Cary Cooper and Julian Skyrme: Why high-performing institutions need to understand wellbeing
Professor Sir Cary Cooper, Professor of Organisational Psychology and Health from Alliance Manchester Business School was recently invited by Dr Julian Skyrme, Director of Social Responsibility, to speak at a Professional Services Leaders’ Conference on the topic ‘Why should high performing organisations prioritise wellbeing?’ Cary kindly agreed to do a follow-up blog with Julian, answering his questions to share his insight more widely across the University. You can watch the video and download the slides of Cary’s presentation.
What does the research tell us about why we should prioritise wellbeing?
Wellbeing is not a nice to have, it’s a must have. Since 2015, mental health absence has been the primary reason that people take sickness absence from work in the UK – 57% of all absence is now related to mental health, including stress, anxiety and depression. It’s not just absence that is a cause for concern; it is presenteeism too. That is, people attending work who aren’t really well or present but are still in the office – showing face time but delivering little value.
What organisations need is healthy and present people. In a major study of 39,000 employees which my University spin off company, Robertson Cooper Ltd., carried out in 2016, only one third of people fall into the category of being both healthy and present. Our own staff survey showed that 35% of people always or frequently felt stressed. These are critical business issues for all organisations to address. As well as sickness absence, wellbeing at work impacts upon productivity and leads to increased staff turnover and accidents in the workplace.
Significant research has been undertaken into the causes of ill-health at work – what is needed now isn’t more research, it’s about implementing what we already know.
What is the role of leaders and managers when it comes to wellbeing?
Every job has its own stress footprint – the role itself, responsibilities, conflict, organisational culture and boundaries – each of these have a part to play. But one of the biggest factors impacting wellbeing at work is leadership and management.
You could argue that organisations should have a sign over the door saying ‘your manager could be dangerous to your health’! It is the most important relationship that people have in the workplace – managers can help people to thrive, or they can contribute to their levels of stress.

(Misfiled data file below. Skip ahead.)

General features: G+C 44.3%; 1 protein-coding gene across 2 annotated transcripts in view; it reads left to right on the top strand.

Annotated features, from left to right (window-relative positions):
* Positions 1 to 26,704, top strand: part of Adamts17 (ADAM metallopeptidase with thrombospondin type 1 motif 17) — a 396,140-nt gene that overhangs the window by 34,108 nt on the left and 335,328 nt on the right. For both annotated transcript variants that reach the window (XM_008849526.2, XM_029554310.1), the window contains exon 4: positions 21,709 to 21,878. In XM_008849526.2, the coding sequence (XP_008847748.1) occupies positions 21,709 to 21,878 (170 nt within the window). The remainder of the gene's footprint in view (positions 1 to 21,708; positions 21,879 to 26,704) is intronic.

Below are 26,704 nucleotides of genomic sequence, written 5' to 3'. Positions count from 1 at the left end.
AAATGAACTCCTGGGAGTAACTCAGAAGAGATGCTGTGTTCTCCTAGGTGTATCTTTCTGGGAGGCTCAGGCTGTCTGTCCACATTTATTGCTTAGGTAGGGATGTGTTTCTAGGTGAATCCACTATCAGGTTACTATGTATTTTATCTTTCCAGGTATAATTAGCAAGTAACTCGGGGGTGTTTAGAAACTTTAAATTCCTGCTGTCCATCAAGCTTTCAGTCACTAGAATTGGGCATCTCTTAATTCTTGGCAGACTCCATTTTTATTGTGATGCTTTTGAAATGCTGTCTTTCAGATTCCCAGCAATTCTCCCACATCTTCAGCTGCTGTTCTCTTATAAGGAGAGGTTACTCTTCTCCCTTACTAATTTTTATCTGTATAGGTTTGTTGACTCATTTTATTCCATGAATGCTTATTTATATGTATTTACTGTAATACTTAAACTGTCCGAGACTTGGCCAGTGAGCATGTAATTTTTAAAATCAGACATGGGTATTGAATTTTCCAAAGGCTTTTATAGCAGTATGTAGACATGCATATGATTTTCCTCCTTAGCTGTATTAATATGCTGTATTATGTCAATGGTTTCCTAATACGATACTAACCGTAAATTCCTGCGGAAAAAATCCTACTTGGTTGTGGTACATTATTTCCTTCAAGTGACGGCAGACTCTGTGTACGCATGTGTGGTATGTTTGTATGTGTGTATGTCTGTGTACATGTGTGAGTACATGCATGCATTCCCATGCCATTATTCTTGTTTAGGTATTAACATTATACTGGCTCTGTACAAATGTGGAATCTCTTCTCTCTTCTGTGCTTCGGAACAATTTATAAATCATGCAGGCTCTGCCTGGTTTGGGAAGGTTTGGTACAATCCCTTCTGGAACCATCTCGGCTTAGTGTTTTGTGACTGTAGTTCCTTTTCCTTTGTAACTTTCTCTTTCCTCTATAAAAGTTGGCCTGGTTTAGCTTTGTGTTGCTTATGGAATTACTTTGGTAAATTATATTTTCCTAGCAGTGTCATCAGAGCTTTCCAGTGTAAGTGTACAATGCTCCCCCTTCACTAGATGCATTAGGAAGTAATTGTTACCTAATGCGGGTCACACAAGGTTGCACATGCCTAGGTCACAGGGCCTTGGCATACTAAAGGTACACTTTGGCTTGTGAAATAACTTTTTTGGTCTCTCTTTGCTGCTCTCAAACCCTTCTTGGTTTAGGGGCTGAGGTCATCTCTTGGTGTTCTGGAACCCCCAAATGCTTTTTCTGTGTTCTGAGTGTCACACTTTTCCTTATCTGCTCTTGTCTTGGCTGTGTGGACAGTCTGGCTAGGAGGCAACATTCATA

Why does email come up so often in discussions on wellbeing?
Too many of us are checking our email at night, first thing in the morning or when we are on holiday. Many of us also have poor email habits – copying people in, sending emails late at night and at weekends. Some organisations now block email when their staff are on holiday, and in France it’s even illegal for managers to send emails out of hours. Personally, I don’t think blocking email is the answer – this impacts on those who want to work flexibly. But email does have the power to damage our health and our relationships outside of work, so we need to manage it and use it responsibility. Don’t send emails on a Friday afternoon and tell people it can wait until Monday – just wait until Monday! I understand that at the end of the PS Leaders Conference, Patrick Hackett urged his leaders to pledge to switch off their email when they went on holiday – great move Patrick!
How can organisations best tackle wellbeing?
Plenty of organisations are tackling wellbeing – especially when they see it hit the bottom line. Unfortunately many of these interventions are what are known as secondary or tertiary – they are there to help people to cope. Many organisations pick the low-hanging wellbeing fruit – offering Zumba classes or mindfulness at the desk. This is fine – but we need to be strategic too. We need to deal with the causes of the stress – and this includes leadership and management.
What would be your main message to leaders about wellbeing?
Every manager has a responsibility for the wellbeing of their people in their area of responsibility. Activity can come from the centre, but each leader and manager must play their part. They create the culture – and they have the power to change it. So I’ll end by posing the question I did to at the recent PS Leaders’ Conference: as a leader how can you create the right kind of culture to enhance the wellbeing of your staff?